We Were Good People

© Maria Dunn & William Dolinsky, 2003 SOCAN

The Edmonton Hunger March took place on Tuesday, December 20, 1932. Protesters planned to walk in an orderly and peaceful manner from Market Square (currently the Stanley Milner Public Library) to the Legislature to ask for government assistance for farmers and the unemployed in the midst of the Depression. Wielding billy clubs, police on horseback broke up the march. In researching this event, I read an unpublished letter to the Edmonton Journal, written by William Dolinsky in 1999, in which he described the events he had witnessed. He wrote: “I remember well this Bloody Tuesday” and asserted, so eloquently and simply: “We were good people”. Of the 10,000 people reportedly in the square that day, I imagined the debacle from the point of view of a mother with two children.

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I was an ordinary mother in 1932
My husband out of work and more worries here than food
I was weary with asking the man for relief
Feeling like a beggar, being treated like a thief

So when word of a protest started going round
I bundled my boys for the long walk downtown
And bless them, they didn’t make a peep about the cold
One was only 5, the other 9 years old

We were good people, gathered in the square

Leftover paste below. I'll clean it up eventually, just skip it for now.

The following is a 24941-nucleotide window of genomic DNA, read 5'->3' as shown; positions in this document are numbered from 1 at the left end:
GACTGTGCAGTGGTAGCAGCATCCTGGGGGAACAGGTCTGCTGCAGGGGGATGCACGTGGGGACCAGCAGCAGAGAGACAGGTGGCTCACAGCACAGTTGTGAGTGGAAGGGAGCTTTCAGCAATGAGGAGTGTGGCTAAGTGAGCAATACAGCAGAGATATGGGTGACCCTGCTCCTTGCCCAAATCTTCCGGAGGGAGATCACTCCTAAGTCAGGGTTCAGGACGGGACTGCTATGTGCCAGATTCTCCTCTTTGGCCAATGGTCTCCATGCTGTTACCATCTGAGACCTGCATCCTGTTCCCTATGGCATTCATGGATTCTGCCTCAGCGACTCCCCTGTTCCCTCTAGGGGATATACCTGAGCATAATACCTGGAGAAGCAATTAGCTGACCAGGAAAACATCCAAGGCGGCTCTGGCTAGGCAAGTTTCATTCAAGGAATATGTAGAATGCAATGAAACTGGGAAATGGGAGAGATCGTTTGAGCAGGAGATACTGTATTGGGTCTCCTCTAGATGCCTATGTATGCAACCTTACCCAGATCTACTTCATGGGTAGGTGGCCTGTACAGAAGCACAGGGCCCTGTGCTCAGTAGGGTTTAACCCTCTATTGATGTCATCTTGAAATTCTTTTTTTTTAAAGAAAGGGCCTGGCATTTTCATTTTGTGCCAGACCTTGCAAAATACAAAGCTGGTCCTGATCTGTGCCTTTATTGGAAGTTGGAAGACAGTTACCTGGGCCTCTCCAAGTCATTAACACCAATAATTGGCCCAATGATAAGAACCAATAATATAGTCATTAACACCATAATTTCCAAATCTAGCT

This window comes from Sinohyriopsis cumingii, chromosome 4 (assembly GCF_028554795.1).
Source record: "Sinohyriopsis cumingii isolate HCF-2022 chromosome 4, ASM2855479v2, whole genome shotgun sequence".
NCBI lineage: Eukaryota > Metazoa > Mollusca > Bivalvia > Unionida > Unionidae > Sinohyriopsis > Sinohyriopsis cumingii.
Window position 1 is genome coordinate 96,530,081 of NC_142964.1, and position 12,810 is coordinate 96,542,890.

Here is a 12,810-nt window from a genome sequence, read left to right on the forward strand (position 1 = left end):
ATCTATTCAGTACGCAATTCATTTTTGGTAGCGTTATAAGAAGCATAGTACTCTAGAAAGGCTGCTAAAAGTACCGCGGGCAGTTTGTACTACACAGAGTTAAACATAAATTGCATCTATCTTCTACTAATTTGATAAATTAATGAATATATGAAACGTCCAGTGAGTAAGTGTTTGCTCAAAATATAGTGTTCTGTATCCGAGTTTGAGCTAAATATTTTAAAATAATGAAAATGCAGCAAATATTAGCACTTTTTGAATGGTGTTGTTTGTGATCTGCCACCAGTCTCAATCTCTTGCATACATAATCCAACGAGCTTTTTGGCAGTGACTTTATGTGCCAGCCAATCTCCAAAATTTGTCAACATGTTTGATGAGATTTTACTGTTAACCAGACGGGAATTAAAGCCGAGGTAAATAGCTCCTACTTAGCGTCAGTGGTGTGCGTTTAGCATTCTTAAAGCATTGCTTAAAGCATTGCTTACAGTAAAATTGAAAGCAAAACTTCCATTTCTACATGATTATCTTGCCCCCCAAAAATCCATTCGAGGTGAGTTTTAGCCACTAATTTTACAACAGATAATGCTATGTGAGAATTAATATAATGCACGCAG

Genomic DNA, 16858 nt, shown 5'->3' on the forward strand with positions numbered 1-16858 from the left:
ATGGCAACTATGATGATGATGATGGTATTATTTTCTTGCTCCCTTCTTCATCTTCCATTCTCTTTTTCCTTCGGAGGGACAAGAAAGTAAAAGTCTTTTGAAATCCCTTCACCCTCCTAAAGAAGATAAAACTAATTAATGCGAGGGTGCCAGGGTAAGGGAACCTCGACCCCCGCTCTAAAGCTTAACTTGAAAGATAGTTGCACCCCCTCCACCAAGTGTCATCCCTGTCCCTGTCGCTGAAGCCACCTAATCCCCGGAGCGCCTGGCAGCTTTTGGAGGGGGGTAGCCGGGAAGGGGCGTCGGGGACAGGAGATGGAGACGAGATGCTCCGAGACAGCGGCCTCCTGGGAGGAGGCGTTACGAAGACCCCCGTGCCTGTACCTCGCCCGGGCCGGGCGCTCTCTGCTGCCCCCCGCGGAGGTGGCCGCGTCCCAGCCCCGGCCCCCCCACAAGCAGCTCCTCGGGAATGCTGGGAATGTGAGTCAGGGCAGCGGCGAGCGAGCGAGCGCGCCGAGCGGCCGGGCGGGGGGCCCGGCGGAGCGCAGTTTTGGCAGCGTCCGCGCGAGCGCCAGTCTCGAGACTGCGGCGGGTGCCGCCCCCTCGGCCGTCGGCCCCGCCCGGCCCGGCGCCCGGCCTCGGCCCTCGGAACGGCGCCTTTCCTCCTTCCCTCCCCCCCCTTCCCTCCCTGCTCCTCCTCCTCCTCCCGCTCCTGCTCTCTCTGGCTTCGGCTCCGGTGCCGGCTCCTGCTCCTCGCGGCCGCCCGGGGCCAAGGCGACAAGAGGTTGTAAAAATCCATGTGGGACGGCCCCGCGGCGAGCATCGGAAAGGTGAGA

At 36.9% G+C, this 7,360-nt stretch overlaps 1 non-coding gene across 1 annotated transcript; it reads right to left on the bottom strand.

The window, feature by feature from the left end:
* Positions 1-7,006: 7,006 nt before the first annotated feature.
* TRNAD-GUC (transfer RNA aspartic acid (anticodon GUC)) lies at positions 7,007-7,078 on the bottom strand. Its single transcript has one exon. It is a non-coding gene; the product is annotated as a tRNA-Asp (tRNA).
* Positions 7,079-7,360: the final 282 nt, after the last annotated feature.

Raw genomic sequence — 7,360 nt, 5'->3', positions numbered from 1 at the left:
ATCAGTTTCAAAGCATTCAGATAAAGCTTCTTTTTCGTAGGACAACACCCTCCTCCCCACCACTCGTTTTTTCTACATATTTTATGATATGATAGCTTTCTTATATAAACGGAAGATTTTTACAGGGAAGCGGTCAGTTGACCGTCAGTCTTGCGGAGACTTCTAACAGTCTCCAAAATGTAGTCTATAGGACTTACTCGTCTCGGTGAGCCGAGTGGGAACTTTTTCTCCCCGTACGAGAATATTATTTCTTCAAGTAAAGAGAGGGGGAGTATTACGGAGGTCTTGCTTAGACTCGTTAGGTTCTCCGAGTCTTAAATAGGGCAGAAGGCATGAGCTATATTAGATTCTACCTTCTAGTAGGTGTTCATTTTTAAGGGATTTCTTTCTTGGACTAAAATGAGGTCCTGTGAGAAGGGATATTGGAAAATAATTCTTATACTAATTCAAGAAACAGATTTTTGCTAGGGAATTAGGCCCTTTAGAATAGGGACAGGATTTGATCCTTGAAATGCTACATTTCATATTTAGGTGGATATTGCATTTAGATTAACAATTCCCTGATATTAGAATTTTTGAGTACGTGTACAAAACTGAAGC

It wasn’t ease and comfort had driven us there

Well the air was almost festive with Christmas trees in view
But as we moved to leave the square and march the Avenue
A sound I’d never heard before turned my heart to lead
The sound of a billy club cracking open heads

Well I’d always taught my sons we were safe around police
But when they charged on horses, I dragged us off the street
It made me so angry they’d endanger children too
In silencing the voices of 1932

We were good people, gathered in the square
It wasn’t ease and comfort had driven us there
But they treated us like criminals for showing our despair
Oh I remember well this Bloody Tuesday

Where was the government who wouldn’t let us starve?
Who wouldn’t take the farmer’s land, who knew we worked so hard
We, the people, were just scraping by for our daily bread
We had voted for the cowards and away they turned their heads

Now I’ve read it in the paper, this supposed “Hunger March”
Was the scheme of Reds, they said, our hunger was a farce
Well I don’t care what they say, for me it did ring true
An ordinary mother in 1932

Maria Dunn vocal, guitar

***

Photo in CD Liner Notes: Edmonton Market Square, Edmonton Hunger March, crowd with signs, 1932 (Glenbow Archives NC-6-13014C)

Sources for We Were Good People:

1. Warren Caragata (1979). Alberta Labour: A Heritage Untold. Lorimer:Toronto.
2. William S. Dolinsky (1999) Letter to the editor, Edmonton Journal, unpublished.
3. W.H. Doskoch (1993). Strait from the heart. Self-published.
4. Walter Doskoch (2001). Unpublished oral history.
5. Edmonton Journal articles, December 20, 1932
– Blood flows as RCMP and City Officers Enforce Government Ban on Parade
– No Arms Found When Officers Search Headquarters
6. Alvin Finkel, historian. Lecture at Alberta History Day, August 1, 2001.
7. Linda Goyette (1999) Millions of everyday Canadian heroes. Edmonton Journal, June 30, 1999
8. Potrebenko, H. (1977). No streets of gold: A social history of Ukrainians in Alberta (pp. 206-212). New Star Books: Vancouver.
9. John Rawluk (1999) Letter to the editor, Edmonton Journal, July 10, 1999